Nos. 74-2741, 74-2742.
September 4, 1975. Certiorari Granted February 23, 1976.
Allen V. Bowles (argued), Moscow, Idaho, for Antelope.
Mikel H. Williams, Asst. U.S. Atty. (argued), Boise, Idaho, for plaintiff-appellee.
John W. Walker (argued), Moscow, Idaho, for Davisons.
Appeal from the United States District Court for the District of Idaho.
Before KILKENNY, CHOY and GOODWIN, Circuit Judges.
Appellants, all enrolled members of the Coeur d'Alene Indian tribe, appeal their convictions, after a jury trial, of murder in violation of the Major Crimes Act, 18 U.S.C. § 1153, as defined in 18 U.S.C. § 1111.
FACTS AND PROCEEDINGS BELOW
Count I of the indictment charges appellants Antelope and Leonard Davison with the felonious entry of the home of a non-Indian woman, situated within the confines of the Coeur d'Alene Indian Reservation [Indian country] in Idaho, with the intent to commit robbery in violation of 18 U.S.C. § 1153. Count II of the indictment charges the same appellants with robbery of a purse containing money from the woman within the confines of the same reservation, all in violation of 18 U.S.C. § 1153 and 2111. Count III of the indictment charges appellants Antelope, Leonard Davison and William Davison, along with non-appellant Seyler, with killing the woman in the perpetration of the robbery alleged in Count II, unlawfully and wilfully and with malice aforethought by beating her, a non-Indian, with their fists and feet, within the exterior boundaries of the aforementioned Indian Reservation, all in violation of 18 U.S.C. § 1153 and 1111.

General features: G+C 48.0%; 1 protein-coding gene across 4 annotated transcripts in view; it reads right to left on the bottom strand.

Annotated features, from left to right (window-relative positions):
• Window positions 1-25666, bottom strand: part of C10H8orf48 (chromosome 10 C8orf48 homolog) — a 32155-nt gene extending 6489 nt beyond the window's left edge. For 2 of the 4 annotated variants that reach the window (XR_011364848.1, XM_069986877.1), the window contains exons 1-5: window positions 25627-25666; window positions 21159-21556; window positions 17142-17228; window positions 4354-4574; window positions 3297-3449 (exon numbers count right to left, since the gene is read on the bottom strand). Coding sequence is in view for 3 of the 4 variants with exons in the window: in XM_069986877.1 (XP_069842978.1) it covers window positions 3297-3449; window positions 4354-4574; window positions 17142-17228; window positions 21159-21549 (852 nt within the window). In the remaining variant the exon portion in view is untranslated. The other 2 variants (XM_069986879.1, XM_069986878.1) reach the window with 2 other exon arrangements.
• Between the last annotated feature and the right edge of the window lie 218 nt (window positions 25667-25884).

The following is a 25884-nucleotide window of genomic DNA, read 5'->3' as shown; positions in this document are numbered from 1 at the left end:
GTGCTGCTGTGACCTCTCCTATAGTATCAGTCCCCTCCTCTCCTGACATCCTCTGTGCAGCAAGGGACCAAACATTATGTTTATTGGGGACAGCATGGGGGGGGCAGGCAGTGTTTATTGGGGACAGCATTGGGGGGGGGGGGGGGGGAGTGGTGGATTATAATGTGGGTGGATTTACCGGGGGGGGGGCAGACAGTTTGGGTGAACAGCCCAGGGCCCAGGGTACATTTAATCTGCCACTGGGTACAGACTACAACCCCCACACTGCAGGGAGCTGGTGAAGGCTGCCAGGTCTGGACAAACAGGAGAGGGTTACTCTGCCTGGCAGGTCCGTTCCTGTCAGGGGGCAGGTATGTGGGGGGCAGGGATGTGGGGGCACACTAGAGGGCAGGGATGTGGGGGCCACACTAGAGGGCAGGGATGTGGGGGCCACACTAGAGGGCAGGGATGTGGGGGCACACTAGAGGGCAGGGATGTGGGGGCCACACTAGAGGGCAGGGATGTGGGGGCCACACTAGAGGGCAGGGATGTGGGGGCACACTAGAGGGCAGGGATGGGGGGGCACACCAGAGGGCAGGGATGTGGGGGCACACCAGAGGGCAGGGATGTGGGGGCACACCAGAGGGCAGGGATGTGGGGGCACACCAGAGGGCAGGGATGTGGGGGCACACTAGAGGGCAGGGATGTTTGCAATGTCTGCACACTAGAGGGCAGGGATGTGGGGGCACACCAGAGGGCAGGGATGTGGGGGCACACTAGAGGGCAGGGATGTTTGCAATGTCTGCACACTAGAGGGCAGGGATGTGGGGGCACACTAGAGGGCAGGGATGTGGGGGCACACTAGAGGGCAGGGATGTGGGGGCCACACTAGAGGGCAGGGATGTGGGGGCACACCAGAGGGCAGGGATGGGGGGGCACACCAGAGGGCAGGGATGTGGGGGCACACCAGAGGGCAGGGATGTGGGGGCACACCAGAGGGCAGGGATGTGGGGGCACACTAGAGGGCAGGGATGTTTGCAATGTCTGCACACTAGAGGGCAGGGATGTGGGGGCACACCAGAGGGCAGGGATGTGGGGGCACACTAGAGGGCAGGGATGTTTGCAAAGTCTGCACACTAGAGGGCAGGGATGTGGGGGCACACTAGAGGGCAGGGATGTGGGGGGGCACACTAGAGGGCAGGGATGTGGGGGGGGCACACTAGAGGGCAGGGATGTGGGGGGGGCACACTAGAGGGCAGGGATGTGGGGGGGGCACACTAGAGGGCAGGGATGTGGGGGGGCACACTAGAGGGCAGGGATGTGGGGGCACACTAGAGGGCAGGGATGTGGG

Appellants entered pleas of not guilty Seyler was granted immunity and testified at trial as a government witness. The jury found Antelope and Leonard Davison guilty on all three counts, including first degree murder on Count III. William Davison was convicted solely of the lesser included offense of second degree murder on Count III.
Appellants' common contention is that the murder provision of 18 U.S.C. § 1153 is unconstitutional as applied to them. They argue that it operated to deprive them of equal protection and due process under the Fifth Amendment through an invidious racially-based discrimination unjustified by a proper governmental objective.
THE STATUTORY FRAMEWORK
Murders committed within "Indian country" fit into and are prosecuted under one of four categories:
(1) The crime of killing an Indian by an Indian is governed by the Major Crimes Act, 18 U.S.C. § 1153. Murder under that section is defined in 18 U.S.C. § 1111, which includes a version of the traditional felony murder definition.
Section 1153 provides in pertinent part:
"Any Indian who commits against the person or property of another Indian or other person any of the following offenses, namely, murder . . ., shall be subject to the same laws and penalties as all other persons committing any of the above offenses, within the exclusive jurisdiction of the United States."
Section 1111 provides in pertinent part:
". . . Murder is the unlawful killing of a human being with malice aforethought. Every murder . . . committed in the perpetration of, or attempt to perpetrate, any arson, rape, burglary, or robbery . . is murder in the first degree." [Emphasis supplied.]
(2) The crime of killing of an Indian by a non-Indian is governed by the Federal Enclave Law, 18 U.S.C. § 1152, which also refers to § 1111 for the definition of murder.
Section 1152 provides in pertinent part:
"Except as otherwise expressly provided by law, the general laws of the United States as to the punishment of offenses committed in any place within the sole and exclusive jurisdiction of the United States, except the District of Columbia, shall extend to the Indian country."